Thursday, September 22, 2005
Fort Ord Burn Planned
On Sept. 22 and Sept. 23, weather permitting, the Fort Ord Reuse Authority (FORA) will sponsor a multi-agency habitat restoration and training burn. This is not related to the Army’s planned burn, intended to clear vegetation that covers acres of ordnance.
FORA originally scheduled this burn last fall, but cancelled it because of rain. It will be conducted in three 30- to 40-acre areas within a 147-acre parcel in the southwest corner of the Parker Flats area. The Army mechanically cleared the site to remove munitions and explosives several years ago.
FORA Executive Officer Michael Houlemard calls the scheduled burn, “a win for all,” because it will provide an opportunity for local and regional fire agencies to participate in a wildland fire response training. In addition, Houlemard says, the burn will restore key habitat areas for endangered species.
Not everyone agrees with Houlemard’s win-win scenario.<>Vienna Merritt Moore, a member of the Coalition for Alternatives and Non-Burning of Fort Ord, says she’s worried that the burn will harm neighbors’ health.>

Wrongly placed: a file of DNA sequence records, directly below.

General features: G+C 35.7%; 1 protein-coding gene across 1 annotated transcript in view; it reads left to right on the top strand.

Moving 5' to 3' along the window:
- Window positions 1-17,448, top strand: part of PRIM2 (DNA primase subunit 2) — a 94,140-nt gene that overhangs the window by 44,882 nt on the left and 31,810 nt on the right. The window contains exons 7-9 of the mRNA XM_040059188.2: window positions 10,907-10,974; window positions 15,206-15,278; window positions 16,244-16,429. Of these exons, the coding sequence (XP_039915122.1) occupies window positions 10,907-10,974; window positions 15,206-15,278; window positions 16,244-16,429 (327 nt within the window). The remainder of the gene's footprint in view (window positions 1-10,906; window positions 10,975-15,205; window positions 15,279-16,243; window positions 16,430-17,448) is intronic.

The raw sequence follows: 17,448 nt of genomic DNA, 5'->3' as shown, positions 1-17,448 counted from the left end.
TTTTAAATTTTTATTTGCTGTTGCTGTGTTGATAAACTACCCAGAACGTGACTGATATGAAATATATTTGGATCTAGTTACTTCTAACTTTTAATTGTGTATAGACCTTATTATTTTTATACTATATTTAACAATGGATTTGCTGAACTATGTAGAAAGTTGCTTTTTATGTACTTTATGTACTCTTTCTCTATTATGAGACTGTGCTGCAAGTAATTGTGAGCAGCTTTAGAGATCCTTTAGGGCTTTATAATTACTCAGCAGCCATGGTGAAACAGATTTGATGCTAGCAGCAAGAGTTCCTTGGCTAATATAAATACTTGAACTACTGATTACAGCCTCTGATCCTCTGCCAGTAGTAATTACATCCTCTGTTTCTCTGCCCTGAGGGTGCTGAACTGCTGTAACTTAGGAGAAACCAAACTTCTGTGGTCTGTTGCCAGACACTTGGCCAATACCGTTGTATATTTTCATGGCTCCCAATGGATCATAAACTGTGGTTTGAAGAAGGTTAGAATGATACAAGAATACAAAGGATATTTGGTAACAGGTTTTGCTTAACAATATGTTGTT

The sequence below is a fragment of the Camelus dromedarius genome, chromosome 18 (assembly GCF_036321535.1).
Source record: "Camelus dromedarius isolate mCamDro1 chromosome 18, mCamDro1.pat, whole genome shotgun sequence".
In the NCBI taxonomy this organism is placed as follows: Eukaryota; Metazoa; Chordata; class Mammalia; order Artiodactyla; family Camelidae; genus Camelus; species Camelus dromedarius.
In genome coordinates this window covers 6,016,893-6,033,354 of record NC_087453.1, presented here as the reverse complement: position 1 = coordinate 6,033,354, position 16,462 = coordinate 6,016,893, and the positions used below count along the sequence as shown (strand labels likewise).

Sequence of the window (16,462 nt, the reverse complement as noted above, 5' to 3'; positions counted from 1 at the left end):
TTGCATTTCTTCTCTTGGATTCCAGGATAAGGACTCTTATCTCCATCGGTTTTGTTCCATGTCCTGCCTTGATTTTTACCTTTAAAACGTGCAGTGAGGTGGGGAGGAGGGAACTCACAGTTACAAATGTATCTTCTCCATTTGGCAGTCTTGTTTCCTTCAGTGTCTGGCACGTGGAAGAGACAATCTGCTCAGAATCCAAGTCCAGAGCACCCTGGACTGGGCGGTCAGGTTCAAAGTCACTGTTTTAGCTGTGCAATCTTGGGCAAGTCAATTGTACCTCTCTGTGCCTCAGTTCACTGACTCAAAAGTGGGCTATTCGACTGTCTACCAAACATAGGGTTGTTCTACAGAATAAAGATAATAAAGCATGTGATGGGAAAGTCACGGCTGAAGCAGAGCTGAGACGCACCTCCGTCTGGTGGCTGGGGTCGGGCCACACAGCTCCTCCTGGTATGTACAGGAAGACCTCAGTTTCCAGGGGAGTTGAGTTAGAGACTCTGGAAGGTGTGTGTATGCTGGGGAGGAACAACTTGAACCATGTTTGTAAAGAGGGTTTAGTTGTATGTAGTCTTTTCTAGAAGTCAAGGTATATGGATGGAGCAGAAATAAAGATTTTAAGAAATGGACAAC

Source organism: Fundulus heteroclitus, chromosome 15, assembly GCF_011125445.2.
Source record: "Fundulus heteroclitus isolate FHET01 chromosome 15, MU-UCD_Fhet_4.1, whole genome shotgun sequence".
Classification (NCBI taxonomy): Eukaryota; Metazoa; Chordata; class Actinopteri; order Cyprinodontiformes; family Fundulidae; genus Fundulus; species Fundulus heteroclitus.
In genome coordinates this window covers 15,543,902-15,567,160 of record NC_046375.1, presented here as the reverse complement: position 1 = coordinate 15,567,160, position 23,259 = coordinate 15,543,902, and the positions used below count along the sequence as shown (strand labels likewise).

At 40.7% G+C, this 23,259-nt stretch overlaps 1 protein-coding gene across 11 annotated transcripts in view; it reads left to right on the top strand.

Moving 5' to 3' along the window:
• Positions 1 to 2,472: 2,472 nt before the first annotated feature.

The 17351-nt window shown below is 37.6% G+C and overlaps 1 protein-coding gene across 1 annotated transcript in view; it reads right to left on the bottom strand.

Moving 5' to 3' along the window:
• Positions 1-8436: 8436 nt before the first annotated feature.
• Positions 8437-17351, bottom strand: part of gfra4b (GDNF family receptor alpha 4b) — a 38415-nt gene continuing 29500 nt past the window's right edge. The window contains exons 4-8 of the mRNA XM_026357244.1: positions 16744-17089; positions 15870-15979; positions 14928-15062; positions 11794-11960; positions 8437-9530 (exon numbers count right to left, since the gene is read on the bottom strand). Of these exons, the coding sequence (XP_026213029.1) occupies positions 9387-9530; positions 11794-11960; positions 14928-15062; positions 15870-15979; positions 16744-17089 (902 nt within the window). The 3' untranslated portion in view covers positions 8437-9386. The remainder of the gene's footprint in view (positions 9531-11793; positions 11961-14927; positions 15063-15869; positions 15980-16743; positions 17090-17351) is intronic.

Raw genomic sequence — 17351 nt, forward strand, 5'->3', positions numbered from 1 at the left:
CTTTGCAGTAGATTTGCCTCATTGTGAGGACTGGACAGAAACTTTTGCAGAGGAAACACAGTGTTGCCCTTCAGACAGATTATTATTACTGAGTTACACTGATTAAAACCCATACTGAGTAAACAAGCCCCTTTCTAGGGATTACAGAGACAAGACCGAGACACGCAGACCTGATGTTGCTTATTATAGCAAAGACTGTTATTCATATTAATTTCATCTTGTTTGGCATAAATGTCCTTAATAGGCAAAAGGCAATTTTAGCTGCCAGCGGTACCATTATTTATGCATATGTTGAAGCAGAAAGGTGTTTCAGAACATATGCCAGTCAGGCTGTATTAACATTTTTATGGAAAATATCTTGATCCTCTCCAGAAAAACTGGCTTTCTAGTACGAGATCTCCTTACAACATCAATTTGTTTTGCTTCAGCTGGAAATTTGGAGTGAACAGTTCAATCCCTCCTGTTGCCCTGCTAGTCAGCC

“I worry about people with asthma—my daughter has asthma,” she says. “We definitely don’t want to slow down all of the cleanup, but we want to make sure that everything is done safely, for everyone around. People should be given a chance—if they have health concerns—to leave. Maybe it got too expensive to relocate people, but they should be given the option.”
In 2003, when the Army conducted a prescribed burn to allow for the removal of unexploded mortar shells and other ordnance, families who were concerned about the effects from the smoke were relocated to hotel rooms outside Monterey County. That won’t happen this time.
FORA reps are quick to point out that this burn is unrelated to the previous Army burn, which got out of control and filled the area with smoke. The FORA-sponsored habitat and training burn is less extensive, Houlemard says.
Restoration of habitat is required by state and federal
agencies that oversee protection of threatened or endangered
species—such as maritime chaparral that grows on the former
Fort Ord. Restoration of natural vegetation in the Parker
Flats area is one of several conditions required by the US
Fish and Wildlife Service related to approval of a basewide
habitat conservation plan, and further reuse planning at the
former military base.
Pounds of trash gathered along the California
coastline by volunteers as part of the International
Coastal Clean-up Sept. 17. Source: Surfrider
Foundation, Monterey Chapter.